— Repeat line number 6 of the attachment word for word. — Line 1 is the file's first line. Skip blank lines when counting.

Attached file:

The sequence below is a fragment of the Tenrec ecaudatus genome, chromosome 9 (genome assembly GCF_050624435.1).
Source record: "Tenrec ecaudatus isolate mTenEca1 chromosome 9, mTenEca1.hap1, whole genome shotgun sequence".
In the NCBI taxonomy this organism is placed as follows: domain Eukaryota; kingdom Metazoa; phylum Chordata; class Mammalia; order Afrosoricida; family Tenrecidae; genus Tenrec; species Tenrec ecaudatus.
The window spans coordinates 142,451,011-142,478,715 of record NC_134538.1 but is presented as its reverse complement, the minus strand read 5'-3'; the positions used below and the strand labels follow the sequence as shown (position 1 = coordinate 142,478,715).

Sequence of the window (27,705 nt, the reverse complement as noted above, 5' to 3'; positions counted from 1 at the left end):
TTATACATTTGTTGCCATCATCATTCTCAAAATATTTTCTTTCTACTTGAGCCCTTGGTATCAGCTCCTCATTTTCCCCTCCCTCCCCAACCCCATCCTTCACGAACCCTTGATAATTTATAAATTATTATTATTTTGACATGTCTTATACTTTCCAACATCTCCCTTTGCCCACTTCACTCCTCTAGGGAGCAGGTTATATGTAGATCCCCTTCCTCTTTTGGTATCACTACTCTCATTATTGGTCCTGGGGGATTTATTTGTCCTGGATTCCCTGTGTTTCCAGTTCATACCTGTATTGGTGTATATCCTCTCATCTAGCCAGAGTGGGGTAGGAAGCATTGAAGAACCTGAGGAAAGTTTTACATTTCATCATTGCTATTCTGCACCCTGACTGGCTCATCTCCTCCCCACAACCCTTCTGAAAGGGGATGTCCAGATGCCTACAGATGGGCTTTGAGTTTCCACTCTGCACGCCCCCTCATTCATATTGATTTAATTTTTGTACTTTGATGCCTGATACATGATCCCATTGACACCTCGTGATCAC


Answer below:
TTATACATTTGTTGCCATCATCATTCTCAAAATATTTTCTTTCTACTTGAGCCCTTGGTATCAGCTCCTCATTTTCCCCTCCCTCCCCAACCCCATCCTTCACGAACCCTTGATAATTTATAAATTATTATTATTTTGACATGTCTTATACTTTCCAACATCTCCCTTTGCCCACTTCACTCCTCTAGGGAGCAGGTTATATGTAGATCCCCTTCCTCTTTTGGTATCACTACTCTCATTATTGGTCCTGGGGGATTTATTTGTCCTGGATTCCCTGTGTTTCCAGTTCATACCTGTATTGGTGTATATCCTCTCATCTAGCCAGAGTGGGGTAGGAAGCATTGAAGAACCTGAGGAAAGTTTTACATTTCATCATTGCTATTCTGCACCCTGACTGGCTCATCTCCTCCCCACAACCCTTCTGAAAGGGGATGTCCAGATGCCTACAGATGGGCTTTGAGTTTCCACTCTGCACGCCCCCTCATTCATATTGATTTAATTTTTGTACTTTGATGCCTGATACATGATCCCATTGACACCTCGTGATCAC